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Ueberroth’s Drug Crackdown Tame Compared to Venezuela’s

Associated Press

For Bob Didier, bench coach for the Oakland A’s, baseball Commissioner Peter Ueberroth’s mandatory drug testing plan will be pretty tame when compared with what he experienced last winter in Venezuela.

In an interview published in Tuesday’s San Francisco Examiner, Didier told what happened when Venezuelan authorities decided to get tough with players from the United States who were there for the winter season.

“The police in Caracas were upset because two American players in the league were suspected of trying to buy drugs,” said Didier, who managed the club in Aragua last winter. “So the police, or militia, sent out raiding parties to look for drugs.”

The tactics used against the nine Americans that played on each of the two teams in the capital city of Caracas were far from a polite request to urinate in a bottle, Didier said.

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“About 10 o’clock one morning, guys with machine guns burst into players’ rooms and searched their luggage, under their beds, everywhere. One guy had his wife and 2-year-old there, and they were hysterical.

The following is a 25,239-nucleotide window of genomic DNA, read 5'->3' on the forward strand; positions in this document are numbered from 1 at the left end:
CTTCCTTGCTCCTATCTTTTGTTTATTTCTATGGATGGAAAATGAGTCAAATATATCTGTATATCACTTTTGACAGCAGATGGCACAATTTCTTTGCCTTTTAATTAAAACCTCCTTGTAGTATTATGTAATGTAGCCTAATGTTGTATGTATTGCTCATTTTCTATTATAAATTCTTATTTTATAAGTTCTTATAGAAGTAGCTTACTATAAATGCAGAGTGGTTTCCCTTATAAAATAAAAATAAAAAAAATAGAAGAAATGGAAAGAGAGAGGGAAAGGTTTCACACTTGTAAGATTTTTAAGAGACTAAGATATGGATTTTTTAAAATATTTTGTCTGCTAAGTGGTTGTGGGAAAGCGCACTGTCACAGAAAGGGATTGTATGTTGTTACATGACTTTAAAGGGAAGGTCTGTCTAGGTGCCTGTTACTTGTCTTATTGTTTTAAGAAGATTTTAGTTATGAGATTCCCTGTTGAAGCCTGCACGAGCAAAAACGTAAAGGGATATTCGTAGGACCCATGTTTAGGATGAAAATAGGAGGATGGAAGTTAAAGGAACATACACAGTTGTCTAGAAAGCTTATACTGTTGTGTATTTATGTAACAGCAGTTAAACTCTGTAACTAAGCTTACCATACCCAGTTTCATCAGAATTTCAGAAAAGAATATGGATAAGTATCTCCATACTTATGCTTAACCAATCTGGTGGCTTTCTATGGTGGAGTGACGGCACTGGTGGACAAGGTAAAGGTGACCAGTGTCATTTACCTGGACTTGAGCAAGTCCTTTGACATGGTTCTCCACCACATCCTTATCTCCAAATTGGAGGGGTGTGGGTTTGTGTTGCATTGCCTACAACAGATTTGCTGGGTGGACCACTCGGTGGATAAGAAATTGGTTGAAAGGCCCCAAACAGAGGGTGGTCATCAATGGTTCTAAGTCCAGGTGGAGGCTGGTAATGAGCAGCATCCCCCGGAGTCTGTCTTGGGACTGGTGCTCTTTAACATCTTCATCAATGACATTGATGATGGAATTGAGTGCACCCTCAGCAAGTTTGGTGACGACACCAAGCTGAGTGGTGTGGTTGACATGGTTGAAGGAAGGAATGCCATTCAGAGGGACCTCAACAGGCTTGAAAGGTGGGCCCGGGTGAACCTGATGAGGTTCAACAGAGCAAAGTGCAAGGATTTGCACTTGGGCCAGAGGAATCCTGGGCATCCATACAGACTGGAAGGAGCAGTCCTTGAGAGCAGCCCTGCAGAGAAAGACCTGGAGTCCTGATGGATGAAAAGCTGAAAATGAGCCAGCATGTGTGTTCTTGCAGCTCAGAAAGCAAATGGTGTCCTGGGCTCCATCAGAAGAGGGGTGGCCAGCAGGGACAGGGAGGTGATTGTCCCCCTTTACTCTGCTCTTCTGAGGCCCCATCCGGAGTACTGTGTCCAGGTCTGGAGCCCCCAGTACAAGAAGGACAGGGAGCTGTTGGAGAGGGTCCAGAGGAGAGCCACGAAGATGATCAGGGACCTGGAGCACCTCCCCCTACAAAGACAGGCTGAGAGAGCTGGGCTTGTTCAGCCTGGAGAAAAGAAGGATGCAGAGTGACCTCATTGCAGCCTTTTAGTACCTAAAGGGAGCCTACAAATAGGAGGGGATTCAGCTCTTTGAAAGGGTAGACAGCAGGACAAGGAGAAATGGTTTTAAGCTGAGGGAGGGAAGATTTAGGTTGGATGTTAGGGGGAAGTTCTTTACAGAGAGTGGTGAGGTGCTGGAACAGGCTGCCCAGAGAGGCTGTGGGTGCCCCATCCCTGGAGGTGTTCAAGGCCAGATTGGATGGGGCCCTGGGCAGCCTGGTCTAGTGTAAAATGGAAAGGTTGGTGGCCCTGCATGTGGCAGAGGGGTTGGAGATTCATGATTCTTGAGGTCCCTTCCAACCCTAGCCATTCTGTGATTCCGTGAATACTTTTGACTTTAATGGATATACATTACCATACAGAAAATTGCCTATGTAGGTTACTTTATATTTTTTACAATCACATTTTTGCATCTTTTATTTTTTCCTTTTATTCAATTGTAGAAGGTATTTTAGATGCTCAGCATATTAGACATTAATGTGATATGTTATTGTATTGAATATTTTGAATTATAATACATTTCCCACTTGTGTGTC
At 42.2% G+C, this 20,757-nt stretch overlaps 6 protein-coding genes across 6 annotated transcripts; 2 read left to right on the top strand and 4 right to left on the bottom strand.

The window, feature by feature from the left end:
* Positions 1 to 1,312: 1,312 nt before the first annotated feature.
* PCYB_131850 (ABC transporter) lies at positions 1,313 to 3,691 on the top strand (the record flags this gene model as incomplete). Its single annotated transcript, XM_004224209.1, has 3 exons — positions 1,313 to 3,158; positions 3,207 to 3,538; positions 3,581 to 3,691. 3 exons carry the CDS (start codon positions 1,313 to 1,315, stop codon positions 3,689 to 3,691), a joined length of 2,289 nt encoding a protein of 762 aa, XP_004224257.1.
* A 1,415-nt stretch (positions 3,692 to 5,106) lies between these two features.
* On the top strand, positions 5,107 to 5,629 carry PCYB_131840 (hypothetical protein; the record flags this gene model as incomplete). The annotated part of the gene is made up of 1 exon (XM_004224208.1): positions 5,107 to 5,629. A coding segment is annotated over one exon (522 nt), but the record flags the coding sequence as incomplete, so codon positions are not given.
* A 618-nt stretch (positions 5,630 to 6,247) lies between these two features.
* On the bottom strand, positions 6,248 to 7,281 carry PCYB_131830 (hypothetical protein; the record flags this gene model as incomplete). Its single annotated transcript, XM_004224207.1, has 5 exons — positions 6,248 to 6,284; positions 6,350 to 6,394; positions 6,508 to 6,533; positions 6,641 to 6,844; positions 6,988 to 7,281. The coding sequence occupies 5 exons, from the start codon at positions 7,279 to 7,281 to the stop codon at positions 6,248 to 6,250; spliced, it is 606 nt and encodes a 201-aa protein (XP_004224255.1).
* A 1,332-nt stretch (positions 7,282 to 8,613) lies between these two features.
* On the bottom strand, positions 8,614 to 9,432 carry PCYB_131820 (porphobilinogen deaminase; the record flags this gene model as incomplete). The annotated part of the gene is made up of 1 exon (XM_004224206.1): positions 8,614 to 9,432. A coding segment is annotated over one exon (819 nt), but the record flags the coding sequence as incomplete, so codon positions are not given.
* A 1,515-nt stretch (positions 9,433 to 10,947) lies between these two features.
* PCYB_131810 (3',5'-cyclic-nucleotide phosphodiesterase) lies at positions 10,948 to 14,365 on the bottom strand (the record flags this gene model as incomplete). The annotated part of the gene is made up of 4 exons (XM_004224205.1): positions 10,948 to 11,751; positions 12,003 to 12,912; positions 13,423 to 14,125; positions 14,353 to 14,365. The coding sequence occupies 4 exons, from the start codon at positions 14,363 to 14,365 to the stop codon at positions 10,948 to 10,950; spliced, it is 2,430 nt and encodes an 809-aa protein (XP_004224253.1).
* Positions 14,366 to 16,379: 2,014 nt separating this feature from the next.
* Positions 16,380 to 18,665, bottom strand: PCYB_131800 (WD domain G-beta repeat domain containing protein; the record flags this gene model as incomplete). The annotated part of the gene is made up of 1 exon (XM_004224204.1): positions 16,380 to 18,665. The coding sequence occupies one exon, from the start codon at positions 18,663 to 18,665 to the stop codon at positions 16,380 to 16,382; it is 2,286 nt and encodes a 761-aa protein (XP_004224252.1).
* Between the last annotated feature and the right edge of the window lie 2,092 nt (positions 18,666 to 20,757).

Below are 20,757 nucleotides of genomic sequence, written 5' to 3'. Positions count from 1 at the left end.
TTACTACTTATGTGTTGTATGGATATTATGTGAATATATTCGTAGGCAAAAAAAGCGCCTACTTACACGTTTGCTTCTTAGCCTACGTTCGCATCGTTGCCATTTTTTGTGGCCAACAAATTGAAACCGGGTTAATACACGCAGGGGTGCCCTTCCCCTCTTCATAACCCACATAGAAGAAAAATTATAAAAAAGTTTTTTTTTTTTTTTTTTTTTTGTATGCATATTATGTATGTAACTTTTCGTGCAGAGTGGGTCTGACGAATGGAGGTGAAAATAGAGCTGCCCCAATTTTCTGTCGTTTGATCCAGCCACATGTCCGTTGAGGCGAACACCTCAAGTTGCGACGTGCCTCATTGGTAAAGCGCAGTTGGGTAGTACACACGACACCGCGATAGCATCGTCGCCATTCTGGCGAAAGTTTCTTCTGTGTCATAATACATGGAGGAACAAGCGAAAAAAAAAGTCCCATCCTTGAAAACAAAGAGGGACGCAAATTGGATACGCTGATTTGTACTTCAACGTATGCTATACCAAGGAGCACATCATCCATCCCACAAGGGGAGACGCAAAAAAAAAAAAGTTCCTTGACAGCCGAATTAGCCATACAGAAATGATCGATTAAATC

“None of them in the raid spoke any English. Butch Benton, he catches for the Indians now, came to the door naked. He opened it with the latch still on and a hand came through. He shut the door on the hand. Then three guys kicked the door off the hinges.

“There was Butch, stark naked, with three machine guns pointed at him. He didn’t speak any Spanish. They held him for 15 minutes. They didn’t find any drugs in his room either.”

And Didier said the harassment continued a few days later when his team came into Caracas.

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“I was coaching third base in the second inning of a game. I looked into the dugout, and there were five guys with machine guns talking to our general manager. They told him they wanted five Americans to urinate into a bottle right then for a drug test, including my starting pitcher.”

The team asked the police to come back the next day and a deal was worked out then whereby five native players took drug tests.

“A writer in Caracas wrote that we refused to take the tests, and the newspaper headline said, ‘Aragua positive on drugs,”’ Didier said. “They thought we were guilty. Three or four Americans packed up and went home. They were convinced they could get framed.”


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